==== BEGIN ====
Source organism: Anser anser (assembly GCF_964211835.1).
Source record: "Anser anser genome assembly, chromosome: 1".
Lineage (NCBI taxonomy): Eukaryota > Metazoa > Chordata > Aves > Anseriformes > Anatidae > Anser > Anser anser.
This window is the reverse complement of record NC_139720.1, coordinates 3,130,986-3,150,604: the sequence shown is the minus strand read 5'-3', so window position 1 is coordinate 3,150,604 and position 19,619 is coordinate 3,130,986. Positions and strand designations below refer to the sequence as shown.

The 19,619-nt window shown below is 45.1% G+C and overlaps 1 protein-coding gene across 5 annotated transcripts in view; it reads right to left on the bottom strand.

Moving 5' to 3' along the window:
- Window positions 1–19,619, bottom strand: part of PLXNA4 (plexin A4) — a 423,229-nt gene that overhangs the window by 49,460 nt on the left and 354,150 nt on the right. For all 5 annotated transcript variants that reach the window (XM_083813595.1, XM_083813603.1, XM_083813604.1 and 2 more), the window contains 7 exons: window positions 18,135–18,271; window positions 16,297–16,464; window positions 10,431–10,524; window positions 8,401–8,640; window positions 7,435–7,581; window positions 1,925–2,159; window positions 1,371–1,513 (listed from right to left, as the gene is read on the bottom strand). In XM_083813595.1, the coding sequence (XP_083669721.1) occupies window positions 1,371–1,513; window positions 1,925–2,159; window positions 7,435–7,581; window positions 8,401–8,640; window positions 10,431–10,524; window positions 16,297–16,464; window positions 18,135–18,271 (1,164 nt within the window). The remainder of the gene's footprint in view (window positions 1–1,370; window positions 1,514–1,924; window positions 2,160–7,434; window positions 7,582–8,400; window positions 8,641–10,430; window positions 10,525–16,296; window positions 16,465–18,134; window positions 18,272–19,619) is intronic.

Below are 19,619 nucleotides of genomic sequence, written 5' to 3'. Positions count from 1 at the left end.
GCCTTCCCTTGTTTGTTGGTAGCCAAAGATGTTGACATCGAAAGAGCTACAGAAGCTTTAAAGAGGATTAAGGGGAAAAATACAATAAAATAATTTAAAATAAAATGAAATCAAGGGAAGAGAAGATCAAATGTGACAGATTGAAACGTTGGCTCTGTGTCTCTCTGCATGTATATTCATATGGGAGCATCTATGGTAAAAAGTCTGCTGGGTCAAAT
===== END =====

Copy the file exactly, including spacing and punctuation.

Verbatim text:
Source organism: Anser anser (assembly GCF_964211835.1).
Source record: "Anser anser genome assembly, chromosome: 1".
Lineage (NCBI taxonomy): Eukaryota > Metazoa > Chordata > Aves > Anseriformes > Anatidae > Anser > Anser anser.
This window is the reverse complement of record NC_139720.1, coordinates 3,130,986-3,150,604: the sequence shown is the minus strand read 5'-3', so window position 1 is coordinate 3,150,604 and position 19,619 is coordinate 3,130,986. Positions and strand designations below refer to the sequence as shown.

The 19,619-nt window shown below is 45.1% G+C and overlaps 1 protein-coding gene across 5 annotated transcripts in view; it reads right to left on the bottom strand.

Moving 5' to 3' along the window:
- Window positions 1–19,619, bottom strand: part of PLXNA4 (plexin A4) — a 423,229-nt gene that overhangs the window by 49,460 nt on the left and 354,150 nt on the right. For all 5 annotated transcript variants that reach the window (XM_083813595.1, XM_083813603.1, XM_083813604.1 and 2 more), the window contains 7 exons: window positions 18,135–18,271; window positions 16,297–16,464; window positions 10,431–10,524; window positions 8,401–8,640; window positions 7,435–7,581; window positions 1,925–2,159; window positions 1,371–1,513 (listed from right to left, as the gene is read on the bottom strand). In XM_083813595.1, the coding sequence (XP_083669721.1) occupies window positions 1,371–1,513; window positions 1,925–2,159; window positions 7,435–7,581; window positions 8,401–8,640; window positions 10,431–10,524; window positions 16,297–16,464; window positions 18,135–18,271 (1,164 nt within the window). The remainder of the gene's footprint in view (window positions 1–1,370; window positions 1,514–1,924; window positions 2,160–7,434; window positions 7,582–8,400; window positions 8,641–10,430; window positions 10,525–16,296; window positions 16,465–18,134; window positions 18,272–19,619) is intronic.

Below are 19,619 nucleotides of genomic sequence, written 5' to 3'. Positions count from 1 at the left end.
GCCTTCCCTTGTTTGTTGGTAGCCAAAGATGTTGACATCGAAAGAGCTACAGAAGCTTTAAAGAGGATTAAGGGGAAAAATACAATAAAATAATTTAAAATAAAATGAAATCAAGGGAAGAGAAGATCAAATGTGACAGATTGAAACGTTGGCTCTGTGTCTCTCTGCATGTATATTCATATGGGAGCATCTATGGTAAAAAGTCTGCTGGGTCAAAT